The Gunpowder Plot Deceit (Paperback)
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Most people think they know the story of the Gunpowder Plot, and of how a bloody catastrophe was averted at the eleventh hour when Guy Fawkes was caught lurking in the shadows beneath the Houses of Parliament.
But what if it wasn’t like that at all? How was it that a group of prominent, disaffected Catholics were able to plot for months with apparent impunity? How could they openly rent a house next door to the House of Lords and use it as their base – right under the nose of the leading spymaster of the age, Robert Cecil? How could they have hacked a tunnel towards their target and dispose of tonnes of spoil without alerting anyone – and why is there no record of anyone ever having seen such a tunnel?
This book explores the idea that the government was not only aware of what the plotters were up to long before Fawkes’ arrest, but that agent-provocateurs may have given them a helping hand – or have even instigated the plot themselves.
There are quite a lot of books about the Gunpowder Plot, both fact and fiction, and Beardsley has done a good job of collecting the evidence and providing a rational assessment of it.Ripperologist, October 2019 – reviewed by Paul Begg
As feature in.The Bookseller 29/3/19
Like all good investigators, Martyn Beardsley asks the important questions. Such as how could Robert Cecil, one of history’s most notorious spymasters not have known of the plot? How did the plotters dig a big tunnel and remove tons of spoil without being noticed? Are there any records of anyone having seen such a tunnel?Hellbound, Steve Earles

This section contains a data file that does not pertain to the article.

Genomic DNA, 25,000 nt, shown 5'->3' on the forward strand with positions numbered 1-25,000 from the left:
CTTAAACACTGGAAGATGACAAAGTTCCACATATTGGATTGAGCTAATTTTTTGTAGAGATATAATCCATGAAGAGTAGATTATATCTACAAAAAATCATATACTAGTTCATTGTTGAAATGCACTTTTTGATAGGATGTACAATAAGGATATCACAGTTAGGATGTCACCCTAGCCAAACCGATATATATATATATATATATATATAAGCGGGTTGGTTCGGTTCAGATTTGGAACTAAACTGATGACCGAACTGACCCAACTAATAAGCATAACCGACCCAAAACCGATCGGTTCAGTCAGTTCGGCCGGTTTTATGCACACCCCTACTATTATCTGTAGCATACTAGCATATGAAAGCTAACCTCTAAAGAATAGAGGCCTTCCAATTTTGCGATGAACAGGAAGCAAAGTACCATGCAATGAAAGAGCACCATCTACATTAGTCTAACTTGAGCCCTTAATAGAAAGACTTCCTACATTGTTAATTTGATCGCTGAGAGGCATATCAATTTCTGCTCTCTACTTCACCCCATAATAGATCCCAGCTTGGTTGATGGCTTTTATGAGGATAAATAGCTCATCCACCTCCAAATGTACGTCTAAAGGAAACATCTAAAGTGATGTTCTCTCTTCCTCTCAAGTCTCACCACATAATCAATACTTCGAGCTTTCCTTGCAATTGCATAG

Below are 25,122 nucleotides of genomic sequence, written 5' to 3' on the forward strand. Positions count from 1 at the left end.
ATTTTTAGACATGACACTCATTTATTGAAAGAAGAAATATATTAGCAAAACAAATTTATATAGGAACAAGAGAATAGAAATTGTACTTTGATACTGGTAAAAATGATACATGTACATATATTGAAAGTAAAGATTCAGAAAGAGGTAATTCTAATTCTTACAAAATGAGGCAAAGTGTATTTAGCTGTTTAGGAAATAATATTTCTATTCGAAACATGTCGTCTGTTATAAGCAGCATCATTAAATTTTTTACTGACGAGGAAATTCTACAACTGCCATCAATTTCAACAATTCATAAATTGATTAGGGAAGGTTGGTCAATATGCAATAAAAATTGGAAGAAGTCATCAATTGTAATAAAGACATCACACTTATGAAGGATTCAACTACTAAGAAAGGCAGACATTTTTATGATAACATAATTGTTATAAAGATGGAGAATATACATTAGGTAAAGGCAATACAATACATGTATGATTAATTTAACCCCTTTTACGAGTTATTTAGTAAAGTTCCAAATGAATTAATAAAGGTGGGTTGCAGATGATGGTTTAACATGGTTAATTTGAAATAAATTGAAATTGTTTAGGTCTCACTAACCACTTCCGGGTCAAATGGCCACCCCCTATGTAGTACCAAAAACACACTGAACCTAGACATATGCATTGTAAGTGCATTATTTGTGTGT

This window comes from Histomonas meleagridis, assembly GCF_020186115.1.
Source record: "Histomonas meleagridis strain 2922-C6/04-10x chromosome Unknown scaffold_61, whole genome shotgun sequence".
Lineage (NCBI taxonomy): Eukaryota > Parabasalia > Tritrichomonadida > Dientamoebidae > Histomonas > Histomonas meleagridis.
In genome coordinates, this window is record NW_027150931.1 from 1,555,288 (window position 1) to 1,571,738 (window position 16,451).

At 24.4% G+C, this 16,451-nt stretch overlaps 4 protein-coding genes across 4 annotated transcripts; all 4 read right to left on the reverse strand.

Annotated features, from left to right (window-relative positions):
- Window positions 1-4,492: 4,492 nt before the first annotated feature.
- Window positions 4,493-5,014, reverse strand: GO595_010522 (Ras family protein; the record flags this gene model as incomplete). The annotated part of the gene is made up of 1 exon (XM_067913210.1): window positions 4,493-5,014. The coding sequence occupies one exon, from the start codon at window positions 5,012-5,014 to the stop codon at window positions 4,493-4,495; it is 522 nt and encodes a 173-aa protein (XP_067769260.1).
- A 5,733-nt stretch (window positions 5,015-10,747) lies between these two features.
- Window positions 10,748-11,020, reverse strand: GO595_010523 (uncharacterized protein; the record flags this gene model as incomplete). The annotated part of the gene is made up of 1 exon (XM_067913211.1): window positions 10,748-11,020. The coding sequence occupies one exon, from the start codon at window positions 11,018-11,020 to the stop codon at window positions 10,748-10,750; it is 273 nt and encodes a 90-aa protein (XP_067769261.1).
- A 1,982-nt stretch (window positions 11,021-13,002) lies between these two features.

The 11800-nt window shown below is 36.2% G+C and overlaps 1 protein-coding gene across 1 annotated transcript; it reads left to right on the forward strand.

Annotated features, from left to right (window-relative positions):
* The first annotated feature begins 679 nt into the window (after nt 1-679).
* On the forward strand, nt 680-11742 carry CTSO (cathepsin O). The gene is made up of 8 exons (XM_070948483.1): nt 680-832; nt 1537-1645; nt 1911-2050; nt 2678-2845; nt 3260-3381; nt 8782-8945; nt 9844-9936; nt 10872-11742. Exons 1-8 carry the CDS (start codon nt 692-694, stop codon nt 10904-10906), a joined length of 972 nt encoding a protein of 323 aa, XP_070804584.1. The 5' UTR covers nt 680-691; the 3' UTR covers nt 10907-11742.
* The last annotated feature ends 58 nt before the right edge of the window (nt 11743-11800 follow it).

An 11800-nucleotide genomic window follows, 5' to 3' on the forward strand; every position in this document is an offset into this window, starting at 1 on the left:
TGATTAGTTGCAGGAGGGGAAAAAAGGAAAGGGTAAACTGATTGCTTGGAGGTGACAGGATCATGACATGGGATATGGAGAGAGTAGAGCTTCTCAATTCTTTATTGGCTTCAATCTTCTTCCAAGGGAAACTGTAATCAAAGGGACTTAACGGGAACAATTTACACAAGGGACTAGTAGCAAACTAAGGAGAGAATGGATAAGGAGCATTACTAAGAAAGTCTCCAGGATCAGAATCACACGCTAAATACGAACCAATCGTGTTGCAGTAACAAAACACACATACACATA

Well-researched, and putting its ideas across well, this book would make the basis for a most interest documentary.
Read the full review here
5th November 1605
Catholic conspirator Guy Fawkes attempts to blow up King James I and the British Parliament. Plot discovered, Guy Fawkes caught, tortured and later executed along with seven others. Celebrated ever since as Guy Fawkes Day, where his effigy is traditionally burned on a bonfire, accompanied by fireworks.
The Tudor period was notable for religious turmoil. Under Queen Elizabeth I, the slowly reforming Protestant Church of England finally gained a level of stability, but many people, from paupers to Lords, clung to Catholicism. Most crossed their fingers and attended Protestant services. Others, the ‘recusants’, remained defiant and refused to conform. This book takes a fresh look into the life and death of one prominent Catholic recusant, Margaret Clitherow, and the wider events which shaped her story and that of many others. In 1970, Margaret was made a saint, one of the Forty Martyrs of England…By Tony Morgan
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